"I know this is selfish but, why won't the city allow us the credit for that infrastructure that we've already built? We're getting popped twice," Pennington said.
"It's just such a constraining thing on our churches. What we're feeling from the city right now is that you know … churches really don't mean that much to us," he said.
Byram said that wasn't true. Pennington asked him to prove it by working with them. Pennington went on to say that Byram and Councilman Kerry Deering have called the churches mobs, Vice Mayor Dave French hung up on him during a phone call, and the last time he was at a City Council meeting, he went up to shake the hand of one councilman and he wouldn't even shake Pennington's hand.
"Now these are the people that represent us. And that's not you (Byram). These are the people we vote into position to represent us. And I'm not the only one mad here, and when I say mad, I mean angered at the fact we vote people into office, and once they get there, they don't even act like they know us or care about what we're doing or care about our enterprise. This is a pretty big voice of the people. My point is that we've got the mayor and the city manger here but not one City Council member here," he said.
Byram pointed out that there was never a time when he was discourteous to Pennington and Pennington agreed.
"But we don't take the Council meetings outside of the Council chambers. The city's business should be conducted inside the Council chambers," Byram said.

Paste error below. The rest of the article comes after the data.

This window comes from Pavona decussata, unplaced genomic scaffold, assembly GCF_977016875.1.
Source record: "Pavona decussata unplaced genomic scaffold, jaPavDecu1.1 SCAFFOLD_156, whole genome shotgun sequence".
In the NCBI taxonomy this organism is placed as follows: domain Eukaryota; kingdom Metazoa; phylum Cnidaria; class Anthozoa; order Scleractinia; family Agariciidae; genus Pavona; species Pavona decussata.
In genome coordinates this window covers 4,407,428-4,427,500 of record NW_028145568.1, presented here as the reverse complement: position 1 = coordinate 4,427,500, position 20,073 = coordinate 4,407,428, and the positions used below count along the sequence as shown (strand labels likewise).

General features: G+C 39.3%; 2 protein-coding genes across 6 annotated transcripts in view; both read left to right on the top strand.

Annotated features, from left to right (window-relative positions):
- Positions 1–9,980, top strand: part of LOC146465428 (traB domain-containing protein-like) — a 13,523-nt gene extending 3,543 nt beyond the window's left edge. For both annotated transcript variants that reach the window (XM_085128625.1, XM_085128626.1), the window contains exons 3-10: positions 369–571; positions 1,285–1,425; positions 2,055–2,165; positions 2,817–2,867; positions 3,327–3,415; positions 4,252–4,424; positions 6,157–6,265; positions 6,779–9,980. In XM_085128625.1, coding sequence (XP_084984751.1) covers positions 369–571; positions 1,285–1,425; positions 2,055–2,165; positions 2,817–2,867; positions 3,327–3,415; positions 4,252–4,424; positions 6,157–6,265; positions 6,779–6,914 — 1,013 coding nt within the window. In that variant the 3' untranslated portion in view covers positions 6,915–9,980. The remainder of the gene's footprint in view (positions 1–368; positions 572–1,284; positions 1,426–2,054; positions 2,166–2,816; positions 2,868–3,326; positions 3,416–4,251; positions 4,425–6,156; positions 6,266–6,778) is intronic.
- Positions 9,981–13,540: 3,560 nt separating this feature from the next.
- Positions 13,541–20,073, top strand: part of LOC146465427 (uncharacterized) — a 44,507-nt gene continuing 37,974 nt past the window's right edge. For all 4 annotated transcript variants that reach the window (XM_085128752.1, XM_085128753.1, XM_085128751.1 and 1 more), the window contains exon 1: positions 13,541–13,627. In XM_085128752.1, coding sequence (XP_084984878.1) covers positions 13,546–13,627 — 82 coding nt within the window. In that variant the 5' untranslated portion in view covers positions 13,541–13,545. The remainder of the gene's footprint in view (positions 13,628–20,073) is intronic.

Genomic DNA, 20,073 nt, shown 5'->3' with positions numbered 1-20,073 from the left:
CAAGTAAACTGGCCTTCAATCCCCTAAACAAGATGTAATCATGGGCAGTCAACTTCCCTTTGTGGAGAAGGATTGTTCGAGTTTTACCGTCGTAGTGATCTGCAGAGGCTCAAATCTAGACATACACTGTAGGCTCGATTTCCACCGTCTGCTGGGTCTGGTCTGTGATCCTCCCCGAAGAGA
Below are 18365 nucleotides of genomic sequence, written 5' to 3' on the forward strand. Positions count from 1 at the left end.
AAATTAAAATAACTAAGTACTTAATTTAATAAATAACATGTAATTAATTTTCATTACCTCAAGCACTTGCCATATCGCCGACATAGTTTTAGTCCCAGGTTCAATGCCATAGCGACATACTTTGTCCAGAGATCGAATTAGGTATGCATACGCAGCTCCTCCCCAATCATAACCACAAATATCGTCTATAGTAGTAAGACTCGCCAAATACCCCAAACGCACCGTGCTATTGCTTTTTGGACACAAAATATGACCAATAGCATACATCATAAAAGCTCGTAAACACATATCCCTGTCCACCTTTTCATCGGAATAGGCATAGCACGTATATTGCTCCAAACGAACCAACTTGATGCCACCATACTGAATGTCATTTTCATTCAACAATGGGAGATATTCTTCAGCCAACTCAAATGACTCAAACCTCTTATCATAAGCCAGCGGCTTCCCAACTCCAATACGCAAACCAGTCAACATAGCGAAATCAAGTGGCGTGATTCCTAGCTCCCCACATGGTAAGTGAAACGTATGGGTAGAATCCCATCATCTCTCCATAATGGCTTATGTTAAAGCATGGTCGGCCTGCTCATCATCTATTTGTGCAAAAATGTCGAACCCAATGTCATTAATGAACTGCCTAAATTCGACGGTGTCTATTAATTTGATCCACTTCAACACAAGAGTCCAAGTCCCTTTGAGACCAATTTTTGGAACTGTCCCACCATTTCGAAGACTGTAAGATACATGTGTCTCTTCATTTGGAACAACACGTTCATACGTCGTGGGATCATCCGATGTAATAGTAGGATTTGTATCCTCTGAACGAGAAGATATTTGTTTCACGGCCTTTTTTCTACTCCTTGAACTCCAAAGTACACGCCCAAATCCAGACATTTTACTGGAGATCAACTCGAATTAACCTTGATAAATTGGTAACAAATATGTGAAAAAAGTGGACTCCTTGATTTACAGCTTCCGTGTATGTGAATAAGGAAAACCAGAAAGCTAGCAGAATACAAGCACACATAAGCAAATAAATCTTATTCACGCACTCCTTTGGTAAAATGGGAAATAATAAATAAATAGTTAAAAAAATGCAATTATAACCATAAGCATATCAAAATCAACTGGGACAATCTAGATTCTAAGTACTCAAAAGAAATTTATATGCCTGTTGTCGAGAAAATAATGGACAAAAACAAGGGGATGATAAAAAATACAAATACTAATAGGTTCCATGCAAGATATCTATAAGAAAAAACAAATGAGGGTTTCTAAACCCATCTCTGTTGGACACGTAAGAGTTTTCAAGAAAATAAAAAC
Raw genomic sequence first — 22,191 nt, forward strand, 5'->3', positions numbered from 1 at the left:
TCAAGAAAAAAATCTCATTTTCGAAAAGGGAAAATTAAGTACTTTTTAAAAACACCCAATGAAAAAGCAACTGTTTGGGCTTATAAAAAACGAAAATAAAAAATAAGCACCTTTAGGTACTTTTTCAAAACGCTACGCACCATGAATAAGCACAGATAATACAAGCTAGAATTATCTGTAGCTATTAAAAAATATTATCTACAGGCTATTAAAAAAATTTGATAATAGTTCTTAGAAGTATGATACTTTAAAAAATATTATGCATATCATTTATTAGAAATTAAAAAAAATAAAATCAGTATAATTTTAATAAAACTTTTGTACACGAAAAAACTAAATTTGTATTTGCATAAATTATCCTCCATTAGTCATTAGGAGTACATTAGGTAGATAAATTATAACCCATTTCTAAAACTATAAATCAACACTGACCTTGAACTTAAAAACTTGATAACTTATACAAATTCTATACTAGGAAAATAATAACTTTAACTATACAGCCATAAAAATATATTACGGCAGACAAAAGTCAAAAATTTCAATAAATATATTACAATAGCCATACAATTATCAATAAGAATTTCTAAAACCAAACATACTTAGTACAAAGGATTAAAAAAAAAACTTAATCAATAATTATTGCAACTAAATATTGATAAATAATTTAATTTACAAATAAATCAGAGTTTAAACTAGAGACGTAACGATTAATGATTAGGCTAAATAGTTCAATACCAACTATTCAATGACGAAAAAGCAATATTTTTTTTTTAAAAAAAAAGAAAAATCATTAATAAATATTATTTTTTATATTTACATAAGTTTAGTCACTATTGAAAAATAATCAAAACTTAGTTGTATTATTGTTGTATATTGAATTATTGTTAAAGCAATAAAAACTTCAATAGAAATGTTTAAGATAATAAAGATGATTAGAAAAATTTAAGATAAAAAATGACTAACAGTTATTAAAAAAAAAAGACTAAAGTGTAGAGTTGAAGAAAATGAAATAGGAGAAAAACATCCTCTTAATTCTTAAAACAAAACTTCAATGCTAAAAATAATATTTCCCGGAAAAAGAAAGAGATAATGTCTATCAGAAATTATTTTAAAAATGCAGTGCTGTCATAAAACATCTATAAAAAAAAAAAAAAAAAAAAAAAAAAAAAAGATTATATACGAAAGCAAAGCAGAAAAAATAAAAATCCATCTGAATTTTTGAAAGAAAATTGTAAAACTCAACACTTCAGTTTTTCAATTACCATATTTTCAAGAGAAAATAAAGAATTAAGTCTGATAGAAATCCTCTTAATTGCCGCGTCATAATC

"I told you I would be here. We're here, and we have listened," he said.
Morton Tucker from St. John's United Methodist Church pointed out the fees for single-family residences and multi-family residents were much lower than the fees for institutions like churches. Single-family and especially multi-family residence have a much greater impact on the community, he said.
"We're going to get hit harder than a single-family dwelling and you even dropped the fees to $2,504 for a multi (-family) dwelling, which has a more of an impact than this building or probably any church building we have in this town. This just doesn't make any sense to me at all. We've got the infrastructure there. We've paid for it, and now you're saying no you haven't, now you're going to have to pay some more," he said.
Byram said it was because it was another building program, which impacts the community again.
The city needs to come up with some sort of reasoning or agreement with the churches and non-profits or they will just go away, Tucker said. And when they go away, they take their people with them a lot of the time.
"A lot of people are looking to Golden Valley, you know that, Les. They're looking at Golden Valley, and they go out there, and they'll build, and they'll build bigger, and they'll be done with it, and they're not going to pay your fees," Tucker said.
"There may be another way to skin this cat," Beecher said. He asked Ministerial Alliance to give him and the mayor a few weeks to look at some different angles and get back to them. One possibility would be to waive building and permit fees, which for churches can be almost as much as the development fees. The only issue is that building and permit fees help pay for inspections for new buildings and staff.
One minister suggested spreading out the payment of the fees over time.
Byram said the full Council would be informed about the discussion and the information the Ministerial Alliance had given to them. That Council would look at the information and look for more options.